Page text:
Articles Posted in Environmental

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This is a brief account of some of the important environmental and administrative law cases recently decided.

THE U.S. SUPREME COURT

BP PLC, et al. v Mayor and City of Baltimore
The issue the court confronted was a procedural matter: Can the defendant energy companies use the federal removal statutes (see 28 USC Section 1442) to remove a state law climate change lawsuit to federal court? Here, a group of energy companies were sued by the mayor and city council of Baltimore in state court, where they alleged that the defendants had concealed the adverse environmental effects of the fossil fuel products they promoted and sold in Baltimore City. Several similar lawsuits have been filed in many state courts, where typically it is alleged that the defendants can be sued on various common law theories. Rather than defend these cases in state court, the defendants have sought to remove these cases to federal court because climate change liability appears to be an issue that should be settled at the federal level. These efforts have been unsuccessful, with most federal trial and appellate courts holding that the reasons cited for removal (oftentimes the federal officer removal statute) have not been persuasive. In this case, both the Maryland federal district court and the U.S. Court of Appeals held they had no jurisdiction to authorize removal, and thus returned the case to the state court. Noting that the U.S. Court of Appeals for the Seventh Circuit ruled that a removal action could be countenanced under Section 1442, thus creating a circuit split, the Supreme Court held that a straightforward reading of the removal statute empowers the reviewing court to examine all theories for removal that a district court has rejected. Consequently, the Court remanded the case to the Fourth Circuit where it can decide, “in the first instance,” whether there actually exist grounds to remove this case to federal court.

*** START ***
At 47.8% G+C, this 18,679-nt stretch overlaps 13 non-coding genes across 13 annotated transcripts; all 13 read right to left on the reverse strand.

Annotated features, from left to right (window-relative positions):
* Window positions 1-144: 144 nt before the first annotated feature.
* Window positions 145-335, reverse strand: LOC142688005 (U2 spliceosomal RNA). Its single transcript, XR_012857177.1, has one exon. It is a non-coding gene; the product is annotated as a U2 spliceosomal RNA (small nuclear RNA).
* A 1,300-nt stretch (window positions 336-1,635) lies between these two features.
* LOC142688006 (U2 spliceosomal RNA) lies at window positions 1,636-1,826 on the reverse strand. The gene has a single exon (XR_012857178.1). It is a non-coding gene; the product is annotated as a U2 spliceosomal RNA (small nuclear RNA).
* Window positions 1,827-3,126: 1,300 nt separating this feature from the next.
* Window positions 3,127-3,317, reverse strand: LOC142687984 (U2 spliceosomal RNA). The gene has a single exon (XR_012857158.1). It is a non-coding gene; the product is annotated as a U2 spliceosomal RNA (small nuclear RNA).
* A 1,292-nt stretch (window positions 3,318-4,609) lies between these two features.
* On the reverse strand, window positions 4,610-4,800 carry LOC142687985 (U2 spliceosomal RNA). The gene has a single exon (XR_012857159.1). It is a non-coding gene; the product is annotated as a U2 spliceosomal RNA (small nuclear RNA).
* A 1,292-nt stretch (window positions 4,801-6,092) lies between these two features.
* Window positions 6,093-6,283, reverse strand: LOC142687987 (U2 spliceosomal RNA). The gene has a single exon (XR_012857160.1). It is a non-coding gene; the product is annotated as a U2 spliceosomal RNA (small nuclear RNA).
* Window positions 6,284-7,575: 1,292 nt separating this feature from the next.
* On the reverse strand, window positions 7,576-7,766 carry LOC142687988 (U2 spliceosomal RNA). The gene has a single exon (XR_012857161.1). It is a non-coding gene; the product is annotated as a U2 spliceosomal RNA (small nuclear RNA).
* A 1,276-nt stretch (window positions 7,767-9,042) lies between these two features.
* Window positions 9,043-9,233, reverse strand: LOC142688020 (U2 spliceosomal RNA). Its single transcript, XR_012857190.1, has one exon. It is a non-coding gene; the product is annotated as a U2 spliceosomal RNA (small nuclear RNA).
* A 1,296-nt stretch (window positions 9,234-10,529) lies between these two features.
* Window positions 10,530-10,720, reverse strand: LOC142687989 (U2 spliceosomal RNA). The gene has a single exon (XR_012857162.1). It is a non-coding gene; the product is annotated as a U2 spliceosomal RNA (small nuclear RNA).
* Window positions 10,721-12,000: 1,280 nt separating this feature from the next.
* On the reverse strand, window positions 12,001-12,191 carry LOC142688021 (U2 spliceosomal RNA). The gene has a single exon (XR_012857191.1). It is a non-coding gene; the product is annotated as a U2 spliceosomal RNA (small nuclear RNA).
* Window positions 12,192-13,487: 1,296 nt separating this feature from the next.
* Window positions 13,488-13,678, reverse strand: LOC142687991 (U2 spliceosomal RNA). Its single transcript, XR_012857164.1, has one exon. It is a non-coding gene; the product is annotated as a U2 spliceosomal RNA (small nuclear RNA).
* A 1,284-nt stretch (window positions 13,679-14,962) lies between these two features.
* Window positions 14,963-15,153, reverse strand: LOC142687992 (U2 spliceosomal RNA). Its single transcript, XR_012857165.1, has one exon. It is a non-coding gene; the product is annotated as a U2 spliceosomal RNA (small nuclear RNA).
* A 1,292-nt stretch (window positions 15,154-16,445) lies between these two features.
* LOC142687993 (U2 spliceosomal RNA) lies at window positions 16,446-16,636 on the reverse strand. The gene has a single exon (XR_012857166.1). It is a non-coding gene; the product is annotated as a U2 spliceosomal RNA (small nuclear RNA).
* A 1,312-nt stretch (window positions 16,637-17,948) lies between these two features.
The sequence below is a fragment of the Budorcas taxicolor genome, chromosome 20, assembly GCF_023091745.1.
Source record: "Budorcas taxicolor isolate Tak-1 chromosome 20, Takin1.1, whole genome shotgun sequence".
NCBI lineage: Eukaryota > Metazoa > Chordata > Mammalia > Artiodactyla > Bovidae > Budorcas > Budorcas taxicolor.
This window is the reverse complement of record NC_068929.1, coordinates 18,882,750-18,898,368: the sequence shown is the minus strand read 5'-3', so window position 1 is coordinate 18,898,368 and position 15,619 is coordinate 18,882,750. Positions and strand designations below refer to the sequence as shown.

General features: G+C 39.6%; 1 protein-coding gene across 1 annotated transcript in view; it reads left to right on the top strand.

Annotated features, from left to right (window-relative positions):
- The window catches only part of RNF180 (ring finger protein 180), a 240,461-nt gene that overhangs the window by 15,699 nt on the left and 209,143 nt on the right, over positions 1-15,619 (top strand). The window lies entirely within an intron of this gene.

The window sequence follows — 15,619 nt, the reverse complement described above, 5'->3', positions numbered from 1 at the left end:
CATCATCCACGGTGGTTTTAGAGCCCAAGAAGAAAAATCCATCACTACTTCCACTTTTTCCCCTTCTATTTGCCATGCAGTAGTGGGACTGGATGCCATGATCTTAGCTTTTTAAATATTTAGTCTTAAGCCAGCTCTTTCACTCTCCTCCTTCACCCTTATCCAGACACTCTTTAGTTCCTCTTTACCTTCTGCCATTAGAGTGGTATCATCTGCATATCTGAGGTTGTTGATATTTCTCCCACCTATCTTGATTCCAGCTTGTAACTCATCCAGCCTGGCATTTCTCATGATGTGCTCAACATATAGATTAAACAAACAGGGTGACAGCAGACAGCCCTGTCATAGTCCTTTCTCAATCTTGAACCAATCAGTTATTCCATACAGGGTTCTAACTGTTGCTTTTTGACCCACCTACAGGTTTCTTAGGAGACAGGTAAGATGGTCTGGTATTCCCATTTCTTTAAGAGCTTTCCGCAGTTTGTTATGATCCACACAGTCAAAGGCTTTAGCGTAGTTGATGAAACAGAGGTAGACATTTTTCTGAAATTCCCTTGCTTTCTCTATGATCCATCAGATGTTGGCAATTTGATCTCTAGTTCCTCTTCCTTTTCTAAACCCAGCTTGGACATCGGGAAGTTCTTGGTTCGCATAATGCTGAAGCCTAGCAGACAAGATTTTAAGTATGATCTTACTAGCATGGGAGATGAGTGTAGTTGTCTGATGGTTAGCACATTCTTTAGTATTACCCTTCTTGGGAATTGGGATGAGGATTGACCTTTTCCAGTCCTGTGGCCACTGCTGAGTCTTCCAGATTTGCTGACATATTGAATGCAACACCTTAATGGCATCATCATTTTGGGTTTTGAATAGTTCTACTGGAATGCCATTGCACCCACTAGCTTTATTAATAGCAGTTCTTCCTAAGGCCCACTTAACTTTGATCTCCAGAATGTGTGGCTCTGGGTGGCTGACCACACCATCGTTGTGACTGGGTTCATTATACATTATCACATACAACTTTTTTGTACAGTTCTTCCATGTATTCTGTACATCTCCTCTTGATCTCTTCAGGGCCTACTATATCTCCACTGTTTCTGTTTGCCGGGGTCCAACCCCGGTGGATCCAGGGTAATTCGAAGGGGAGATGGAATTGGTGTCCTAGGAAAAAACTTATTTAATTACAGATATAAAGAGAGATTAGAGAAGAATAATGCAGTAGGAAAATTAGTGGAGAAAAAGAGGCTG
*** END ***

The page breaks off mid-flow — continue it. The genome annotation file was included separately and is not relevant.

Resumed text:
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This is a brief review of some of the significant environmental (and administrative law decisions) released the past few weeks.

THE U.S. SUPREME COURT

On April 22, 2021, the Court decided two important administrative law cases: Carr, et al. v. Saul and AMG Capital Management v. Federal Trade Commission.